My son came up to me the other day to tell me that one of his family members had pushed him and didn’t say sorry. The family member was within earshot and came right over to say that “No, no, no, I didn’t do that,” making my son feel embarrassed for telling me. It hurt me to see that my son was conflicted with telling the truth, feeling embarrassed, and learning that apologizing was seen as a ‘bad thing’ all within one single event. It was also a tough situation for me as I was then faced with criticizing an adult, taking the word of a preschooler over them, and scolding someone that wasn’t my child. It certainly wasn’t an easy situation for anyone, but what parenting moment is?
Look at Apologies in Your House
I recall when I was a child. I was no stranger to mistakes and I certainly stole a toy or two from my siblings. The instant I made a mistake, I was chastised for an apology and was expected to deliver one on the spot. Children today are treated no different but when an adult makes a mistake, especially wronging a child, they often delay or don’t offer an apology. The reasoning could be embarrassment, believing that it was too small of a mistake for an apology or that no one would notice. The reason could also be that they believe they are too old and wise for apologies or that children aren’t smart enough to understand the mistake made. It could also be due to adults believing that apologies are a sign of weakness and that children would no longer respect them or would start to take advantage of them.
Whatever the reasoning, the opposite is the case. All mistakes warrant an apology, children really do see everything, no one is ever too old to make a mistake, children are very intelligent and empathy is build right into them, and children do not view our actions as signs of weakness, only as moments to learn from and mimic.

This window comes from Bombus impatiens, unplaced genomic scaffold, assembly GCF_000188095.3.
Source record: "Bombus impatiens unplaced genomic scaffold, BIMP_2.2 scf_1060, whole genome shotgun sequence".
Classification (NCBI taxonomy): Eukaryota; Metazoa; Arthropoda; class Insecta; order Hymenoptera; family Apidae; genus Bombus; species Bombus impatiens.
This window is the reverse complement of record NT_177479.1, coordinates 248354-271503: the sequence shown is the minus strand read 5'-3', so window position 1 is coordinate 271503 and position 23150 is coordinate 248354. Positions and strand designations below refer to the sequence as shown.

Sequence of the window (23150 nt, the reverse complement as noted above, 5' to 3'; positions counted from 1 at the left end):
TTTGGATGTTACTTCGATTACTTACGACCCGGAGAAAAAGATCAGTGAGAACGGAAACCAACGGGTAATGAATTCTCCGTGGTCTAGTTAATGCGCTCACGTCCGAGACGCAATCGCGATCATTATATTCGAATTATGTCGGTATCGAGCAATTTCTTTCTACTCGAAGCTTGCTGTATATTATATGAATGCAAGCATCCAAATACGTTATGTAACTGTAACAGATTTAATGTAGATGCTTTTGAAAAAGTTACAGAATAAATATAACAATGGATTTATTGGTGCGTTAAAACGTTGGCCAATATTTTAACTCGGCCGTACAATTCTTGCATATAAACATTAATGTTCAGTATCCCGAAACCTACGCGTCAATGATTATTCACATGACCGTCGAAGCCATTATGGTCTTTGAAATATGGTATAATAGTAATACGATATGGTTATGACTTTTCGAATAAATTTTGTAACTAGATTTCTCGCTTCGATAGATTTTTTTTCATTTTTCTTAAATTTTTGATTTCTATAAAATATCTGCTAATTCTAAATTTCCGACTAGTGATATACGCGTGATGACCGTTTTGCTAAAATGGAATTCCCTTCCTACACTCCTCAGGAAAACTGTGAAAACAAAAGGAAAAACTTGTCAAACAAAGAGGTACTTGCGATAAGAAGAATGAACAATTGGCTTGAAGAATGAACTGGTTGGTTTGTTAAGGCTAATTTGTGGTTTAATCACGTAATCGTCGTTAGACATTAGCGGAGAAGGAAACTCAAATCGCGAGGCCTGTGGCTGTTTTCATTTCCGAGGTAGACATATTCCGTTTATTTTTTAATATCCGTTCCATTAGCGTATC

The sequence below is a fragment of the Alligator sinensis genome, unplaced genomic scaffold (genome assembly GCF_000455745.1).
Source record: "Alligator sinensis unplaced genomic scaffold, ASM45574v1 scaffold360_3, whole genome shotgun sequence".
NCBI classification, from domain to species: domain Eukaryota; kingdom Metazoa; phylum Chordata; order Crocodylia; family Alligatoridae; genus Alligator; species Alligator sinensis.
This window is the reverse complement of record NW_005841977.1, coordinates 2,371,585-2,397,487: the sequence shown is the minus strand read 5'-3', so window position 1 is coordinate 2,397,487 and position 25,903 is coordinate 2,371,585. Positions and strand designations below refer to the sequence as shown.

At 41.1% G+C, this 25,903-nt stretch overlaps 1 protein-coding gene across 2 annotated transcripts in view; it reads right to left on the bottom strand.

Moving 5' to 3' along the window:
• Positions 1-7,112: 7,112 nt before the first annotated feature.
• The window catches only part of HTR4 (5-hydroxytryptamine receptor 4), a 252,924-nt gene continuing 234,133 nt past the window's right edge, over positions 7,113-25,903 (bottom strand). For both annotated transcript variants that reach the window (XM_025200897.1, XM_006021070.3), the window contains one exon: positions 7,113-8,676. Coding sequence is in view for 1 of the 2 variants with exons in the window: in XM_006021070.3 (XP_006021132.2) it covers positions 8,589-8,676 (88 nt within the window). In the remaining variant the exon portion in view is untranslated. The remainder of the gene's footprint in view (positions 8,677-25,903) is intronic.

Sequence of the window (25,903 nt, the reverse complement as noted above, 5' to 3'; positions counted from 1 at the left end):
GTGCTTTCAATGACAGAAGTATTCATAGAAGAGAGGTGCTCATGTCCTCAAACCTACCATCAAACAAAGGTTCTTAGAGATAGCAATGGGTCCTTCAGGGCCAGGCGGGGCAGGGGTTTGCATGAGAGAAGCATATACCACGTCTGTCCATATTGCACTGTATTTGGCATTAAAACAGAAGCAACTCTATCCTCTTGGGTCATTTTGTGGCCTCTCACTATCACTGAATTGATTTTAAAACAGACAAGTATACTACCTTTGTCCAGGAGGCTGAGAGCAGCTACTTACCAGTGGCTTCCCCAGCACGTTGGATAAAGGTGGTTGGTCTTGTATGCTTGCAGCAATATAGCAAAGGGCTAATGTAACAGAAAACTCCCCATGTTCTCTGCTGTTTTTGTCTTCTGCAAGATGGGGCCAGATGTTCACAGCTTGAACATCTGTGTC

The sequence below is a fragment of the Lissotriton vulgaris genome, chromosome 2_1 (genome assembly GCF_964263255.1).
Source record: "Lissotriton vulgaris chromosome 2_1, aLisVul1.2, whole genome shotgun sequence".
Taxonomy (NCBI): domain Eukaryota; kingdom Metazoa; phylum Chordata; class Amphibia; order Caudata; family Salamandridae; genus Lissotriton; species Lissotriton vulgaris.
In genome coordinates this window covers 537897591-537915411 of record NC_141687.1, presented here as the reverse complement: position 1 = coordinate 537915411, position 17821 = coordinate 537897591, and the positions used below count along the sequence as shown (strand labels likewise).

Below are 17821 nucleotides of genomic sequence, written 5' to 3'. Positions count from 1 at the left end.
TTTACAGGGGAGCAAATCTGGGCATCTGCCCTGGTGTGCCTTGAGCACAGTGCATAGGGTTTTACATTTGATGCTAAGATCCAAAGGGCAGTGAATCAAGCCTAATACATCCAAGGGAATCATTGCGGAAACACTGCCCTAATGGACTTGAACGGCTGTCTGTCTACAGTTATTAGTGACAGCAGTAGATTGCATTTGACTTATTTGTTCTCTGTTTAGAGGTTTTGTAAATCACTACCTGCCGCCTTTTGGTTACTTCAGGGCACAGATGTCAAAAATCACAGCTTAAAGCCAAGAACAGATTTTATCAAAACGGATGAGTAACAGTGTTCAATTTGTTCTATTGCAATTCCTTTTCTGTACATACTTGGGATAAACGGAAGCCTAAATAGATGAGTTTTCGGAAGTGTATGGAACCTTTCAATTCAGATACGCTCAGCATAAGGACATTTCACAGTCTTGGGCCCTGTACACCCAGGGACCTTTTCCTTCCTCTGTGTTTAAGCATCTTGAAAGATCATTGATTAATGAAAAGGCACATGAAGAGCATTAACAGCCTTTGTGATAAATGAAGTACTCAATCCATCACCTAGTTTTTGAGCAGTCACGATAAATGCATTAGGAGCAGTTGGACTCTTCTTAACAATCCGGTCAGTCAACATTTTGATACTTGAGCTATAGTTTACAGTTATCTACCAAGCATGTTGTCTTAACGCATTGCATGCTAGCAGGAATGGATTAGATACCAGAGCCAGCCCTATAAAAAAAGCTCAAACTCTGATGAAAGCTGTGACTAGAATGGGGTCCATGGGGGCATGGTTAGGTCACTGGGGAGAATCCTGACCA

The Importance of Apologizing
There are numerous benefits to apologizing to a child, so many that I’ve barely succeeded at summarizing them into a blog.
First of all, children watch our every move and aspire to be just like us. They learn much more from our actions than from our words. Recall building your child’s foundation, as discussed in so many other blogs? The ones about dental hygiene, sports, or proper nutrition? Empathy and kindness are no different when it comes to building connections and memories in your child’s behavioural blueprint. Your child will mimic your actions, so when you’ve used strong language, broken promises, or even accidentally bumped them to the ground, they won’t just remember what you did but how to responded after the fact. Build the blueprint to include a genuine apology, being the role-model for them and leading by example. It’s a guarantee they will use your guiding principle when they make their own mistakes.
Genuinely apologizing to children also strengthens the bond we share with them and lets them know we are listening and care about them and their feelings. They are people too and grow from positive self-esteem knowing that you think of them as an equal. This gives them, and you, the knowledge that everyone has worth and is equally human, no matter the virtue of their age or relationship to one another. By watching you apologize, your child learns to distinguish right from wrong. You also grow in the eyes of your child, and that cements the bond of mutual respect that you share.
Apologizing to children also helps them learn to take responsibility for their actions, just as you have done by modelling a sincere apology. It teaches them the virtue of honesty and how to be accountable. When adults accept their follies and apologize, it sends a very strong message – that everyone makes mistakes and the right way to make amends is to accept it and do what it takes to make it right. Hiding a mistake or lying about it sends the worst of messages to a child. It tells them you are above others and they will mimic this behaviour and feelings when interacting with others. Instead, be honest, own the mistake, apologize genuinely, and make amends by resolving it. No one is perfect, so show your child how you rise after you’ve made a mistake. Take responsibility, and be honest and accountable.
If you hadn’t guessed it yet, there are also benefits for the parent who practices apologies. It builds our self-esteem too by accepting one’s mistakes and doing the right thing by making amends. It also presents opportunities for adults to learn and grow. If you find yourself apologizing, take a moment to learn from the experience, whether that be learning how not to make a similar mistake or how to make the most of your apology.
What Not to Teach a Child